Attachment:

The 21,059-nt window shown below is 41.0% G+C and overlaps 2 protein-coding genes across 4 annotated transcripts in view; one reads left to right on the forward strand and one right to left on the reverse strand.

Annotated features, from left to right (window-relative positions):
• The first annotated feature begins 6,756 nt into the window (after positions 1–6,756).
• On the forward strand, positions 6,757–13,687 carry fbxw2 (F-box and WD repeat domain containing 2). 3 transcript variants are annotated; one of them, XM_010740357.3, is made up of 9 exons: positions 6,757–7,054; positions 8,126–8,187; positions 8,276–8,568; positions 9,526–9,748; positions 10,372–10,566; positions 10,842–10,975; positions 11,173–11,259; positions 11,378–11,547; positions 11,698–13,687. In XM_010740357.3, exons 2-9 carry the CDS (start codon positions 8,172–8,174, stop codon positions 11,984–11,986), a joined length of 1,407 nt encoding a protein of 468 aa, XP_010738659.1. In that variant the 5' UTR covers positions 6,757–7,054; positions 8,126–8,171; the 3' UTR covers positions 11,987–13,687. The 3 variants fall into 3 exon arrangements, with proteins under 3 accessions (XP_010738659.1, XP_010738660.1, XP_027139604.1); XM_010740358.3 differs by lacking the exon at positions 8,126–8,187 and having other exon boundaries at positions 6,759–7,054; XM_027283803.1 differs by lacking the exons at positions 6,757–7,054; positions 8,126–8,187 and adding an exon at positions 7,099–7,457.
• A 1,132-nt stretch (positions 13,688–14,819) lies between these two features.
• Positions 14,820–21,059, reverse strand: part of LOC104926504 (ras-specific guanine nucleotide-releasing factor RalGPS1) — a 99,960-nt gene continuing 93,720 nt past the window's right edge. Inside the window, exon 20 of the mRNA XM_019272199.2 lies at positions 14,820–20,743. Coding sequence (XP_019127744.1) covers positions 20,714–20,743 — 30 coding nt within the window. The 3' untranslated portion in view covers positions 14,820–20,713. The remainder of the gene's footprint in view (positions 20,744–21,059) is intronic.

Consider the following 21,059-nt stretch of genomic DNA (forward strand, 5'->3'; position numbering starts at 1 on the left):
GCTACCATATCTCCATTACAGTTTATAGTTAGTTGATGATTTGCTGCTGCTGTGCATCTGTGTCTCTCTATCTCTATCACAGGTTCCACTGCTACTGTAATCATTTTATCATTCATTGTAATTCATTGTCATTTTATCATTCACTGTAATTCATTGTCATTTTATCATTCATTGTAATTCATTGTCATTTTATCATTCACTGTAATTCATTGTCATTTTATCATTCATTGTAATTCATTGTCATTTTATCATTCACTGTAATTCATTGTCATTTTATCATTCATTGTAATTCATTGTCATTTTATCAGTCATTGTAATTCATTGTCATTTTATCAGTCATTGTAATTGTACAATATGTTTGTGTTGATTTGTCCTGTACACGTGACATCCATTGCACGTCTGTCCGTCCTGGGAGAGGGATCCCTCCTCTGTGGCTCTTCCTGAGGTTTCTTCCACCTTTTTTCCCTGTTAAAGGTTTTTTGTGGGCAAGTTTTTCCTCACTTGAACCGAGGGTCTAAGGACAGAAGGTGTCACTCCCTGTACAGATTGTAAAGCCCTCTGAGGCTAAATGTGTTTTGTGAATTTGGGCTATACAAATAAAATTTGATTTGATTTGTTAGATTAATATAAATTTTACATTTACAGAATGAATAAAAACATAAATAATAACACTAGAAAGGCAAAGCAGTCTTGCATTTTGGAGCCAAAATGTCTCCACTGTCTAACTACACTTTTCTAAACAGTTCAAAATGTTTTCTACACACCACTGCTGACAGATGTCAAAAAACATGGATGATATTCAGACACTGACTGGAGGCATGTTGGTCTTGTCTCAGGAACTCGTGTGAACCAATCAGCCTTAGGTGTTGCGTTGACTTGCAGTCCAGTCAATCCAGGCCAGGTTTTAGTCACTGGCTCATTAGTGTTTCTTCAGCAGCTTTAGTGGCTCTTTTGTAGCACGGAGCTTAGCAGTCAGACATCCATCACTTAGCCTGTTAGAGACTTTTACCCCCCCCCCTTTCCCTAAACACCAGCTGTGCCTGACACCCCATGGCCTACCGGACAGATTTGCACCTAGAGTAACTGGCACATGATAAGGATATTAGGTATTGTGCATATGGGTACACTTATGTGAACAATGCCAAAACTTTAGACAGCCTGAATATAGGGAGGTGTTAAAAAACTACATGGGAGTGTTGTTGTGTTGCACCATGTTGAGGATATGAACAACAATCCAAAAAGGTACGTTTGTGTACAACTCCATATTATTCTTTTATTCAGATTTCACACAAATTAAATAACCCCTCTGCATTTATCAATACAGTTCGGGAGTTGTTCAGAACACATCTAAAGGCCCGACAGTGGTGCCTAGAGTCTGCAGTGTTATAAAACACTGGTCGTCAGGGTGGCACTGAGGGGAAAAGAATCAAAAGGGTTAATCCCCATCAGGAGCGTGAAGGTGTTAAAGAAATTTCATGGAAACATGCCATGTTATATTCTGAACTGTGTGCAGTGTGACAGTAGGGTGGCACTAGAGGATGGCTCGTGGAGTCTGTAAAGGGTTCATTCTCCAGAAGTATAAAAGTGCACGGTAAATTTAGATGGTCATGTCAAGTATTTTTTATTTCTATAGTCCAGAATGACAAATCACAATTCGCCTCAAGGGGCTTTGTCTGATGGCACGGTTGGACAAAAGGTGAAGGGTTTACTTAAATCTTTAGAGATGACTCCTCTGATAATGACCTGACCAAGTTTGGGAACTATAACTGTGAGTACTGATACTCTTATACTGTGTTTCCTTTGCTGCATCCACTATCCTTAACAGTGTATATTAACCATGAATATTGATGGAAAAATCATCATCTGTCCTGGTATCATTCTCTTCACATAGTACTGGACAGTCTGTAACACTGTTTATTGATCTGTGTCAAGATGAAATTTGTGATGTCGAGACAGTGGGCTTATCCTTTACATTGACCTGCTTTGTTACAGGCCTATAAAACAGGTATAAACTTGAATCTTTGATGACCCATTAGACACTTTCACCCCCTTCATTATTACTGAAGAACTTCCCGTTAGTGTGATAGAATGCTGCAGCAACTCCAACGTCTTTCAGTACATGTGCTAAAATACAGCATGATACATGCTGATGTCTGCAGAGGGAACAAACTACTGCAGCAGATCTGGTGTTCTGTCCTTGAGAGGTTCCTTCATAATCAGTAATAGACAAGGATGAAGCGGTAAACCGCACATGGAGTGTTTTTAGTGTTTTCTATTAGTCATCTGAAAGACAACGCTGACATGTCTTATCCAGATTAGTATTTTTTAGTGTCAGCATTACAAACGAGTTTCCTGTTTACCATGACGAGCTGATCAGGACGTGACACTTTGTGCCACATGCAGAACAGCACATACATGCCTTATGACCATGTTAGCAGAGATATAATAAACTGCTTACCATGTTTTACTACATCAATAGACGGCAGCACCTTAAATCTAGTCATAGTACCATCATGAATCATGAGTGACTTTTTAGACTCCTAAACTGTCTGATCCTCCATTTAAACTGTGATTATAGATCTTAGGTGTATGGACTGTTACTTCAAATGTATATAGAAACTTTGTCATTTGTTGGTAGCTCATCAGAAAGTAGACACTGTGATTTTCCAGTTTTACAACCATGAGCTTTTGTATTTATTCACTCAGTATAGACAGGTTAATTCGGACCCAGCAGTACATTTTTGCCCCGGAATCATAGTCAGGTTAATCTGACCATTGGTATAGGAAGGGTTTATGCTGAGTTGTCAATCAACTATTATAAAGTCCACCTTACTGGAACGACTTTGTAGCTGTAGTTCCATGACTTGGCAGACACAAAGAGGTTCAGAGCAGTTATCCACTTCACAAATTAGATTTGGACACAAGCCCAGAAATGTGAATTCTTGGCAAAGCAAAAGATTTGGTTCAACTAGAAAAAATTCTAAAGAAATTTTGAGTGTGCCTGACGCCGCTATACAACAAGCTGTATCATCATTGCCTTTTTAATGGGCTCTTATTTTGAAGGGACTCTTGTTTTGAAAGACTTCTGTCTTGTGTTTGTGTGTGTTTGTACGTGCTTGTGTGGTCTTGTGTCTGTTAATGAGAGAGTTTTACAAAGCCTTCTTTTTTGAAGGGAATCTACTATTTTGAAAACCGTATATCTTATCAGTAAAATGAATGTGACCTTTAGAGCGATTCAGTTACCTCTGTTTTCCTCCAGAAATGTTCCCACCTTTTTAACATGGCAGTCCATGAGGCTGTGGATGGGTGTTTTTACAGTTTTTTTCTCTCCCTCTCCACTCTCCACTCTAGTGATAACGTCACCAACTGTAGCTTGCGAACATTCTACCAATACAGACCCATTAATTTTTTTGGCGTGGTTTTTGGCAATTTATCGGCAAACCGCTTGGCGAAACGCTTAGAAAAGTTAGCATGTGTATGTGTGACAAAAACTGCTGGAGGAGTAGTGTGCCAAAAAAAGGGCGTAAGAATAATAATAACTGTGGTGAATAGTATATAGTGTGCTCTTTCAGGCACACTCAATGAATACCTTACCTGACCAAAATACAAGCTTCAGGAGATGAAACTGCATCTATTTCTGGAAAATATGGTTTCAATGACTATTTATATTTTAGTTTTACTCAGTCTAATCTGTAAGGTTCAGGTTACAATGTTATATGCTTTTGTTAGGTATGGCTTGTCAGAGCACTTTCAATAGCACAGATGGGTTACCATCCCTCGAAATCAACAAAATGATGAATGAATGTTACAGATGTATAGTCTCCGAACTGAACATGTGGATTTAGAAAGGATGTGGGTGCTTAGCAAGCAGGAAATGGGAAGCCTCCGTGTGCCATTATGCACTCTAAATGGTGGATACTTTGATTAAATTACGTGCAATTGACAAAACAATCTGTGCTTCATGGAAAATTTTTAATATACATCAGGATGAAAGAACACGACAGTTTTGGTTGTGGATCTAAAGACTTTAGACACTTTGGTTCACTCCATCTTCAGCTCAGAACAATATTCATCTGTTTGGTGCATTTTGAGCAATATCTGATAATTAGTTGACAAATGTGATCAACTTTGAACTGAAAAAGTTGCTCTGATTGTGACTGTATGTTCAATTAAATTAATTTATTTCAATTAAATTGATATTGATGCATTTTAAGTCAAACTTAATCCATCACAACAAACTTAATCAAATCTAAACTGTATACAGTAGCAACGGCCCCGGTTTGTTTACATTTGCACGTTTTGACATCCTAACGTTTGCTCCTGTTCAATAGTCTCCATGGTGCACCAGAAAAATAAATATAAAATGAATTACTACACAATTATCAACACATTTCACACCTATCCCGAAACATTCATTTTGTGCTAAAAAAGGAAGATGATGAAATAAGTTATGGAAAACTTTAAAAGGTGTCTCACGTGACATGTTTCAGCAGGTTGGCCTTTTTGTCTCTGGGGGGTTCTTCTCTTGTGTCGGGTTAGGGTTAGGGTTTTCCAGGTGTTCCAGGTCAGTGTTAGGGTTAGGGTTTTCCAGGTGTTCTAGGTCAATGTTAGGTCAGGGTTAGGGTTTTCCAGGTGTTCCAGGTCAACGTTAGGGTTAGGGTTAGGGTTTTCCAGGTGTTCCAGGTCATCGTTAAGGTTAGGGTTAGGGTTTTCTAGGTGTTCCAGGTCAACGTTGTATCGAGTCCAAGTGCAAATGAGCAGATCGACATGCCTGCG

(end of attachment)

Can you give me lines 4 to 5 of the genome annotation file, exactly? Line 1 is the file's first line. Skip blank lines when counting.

• On the forward strand, positions 6,757–13,687 carry fbxw2 (F-box and WD repeat domain containing 2). 3 transcript variants are annotated; one of them, XM_010740357.3, is made up of 9 exons: positions 6,757–7,054; positions 8,126–8,187; positions 8,276–8,568; positions 9,526–9,748; positions 10,372–10,566; positions 10,842–10,975; positions 11,173–11,259; positions 11,378–11,547; positions 11,698–13,687. In XM_010740357.3, exons 2-9 carry the CDS (start codon positions 8,172–8,174, stop codon positions 11,984–11,986), a joined length of 1,407 nt encoding a protein of 468 aa, XP_010738659.1. In that variant the 5' UTR covers positions 6,757–7,054; positions 8,126–8,171; the 3' UTR covers positions 11,987–13,687. The 3 variants fall into 3 exon arrangements, with proteins under 3 accessions (XP_010738659.1, XP_010738660.1, XP_027139604.1); XM_010740358.3 differs by lacking the exon at positions 8,126–8,187 and having other exon boundaries at positions 6,759–7,054; XM_027283803.1 differs by lacking the exons at positions 6,757–7,054; positions 8,126–8,187 and adding an exon at positions 7,099–7,457.
• A 1,132-nt stretch (positions 13,688–14,819) lies between these two features.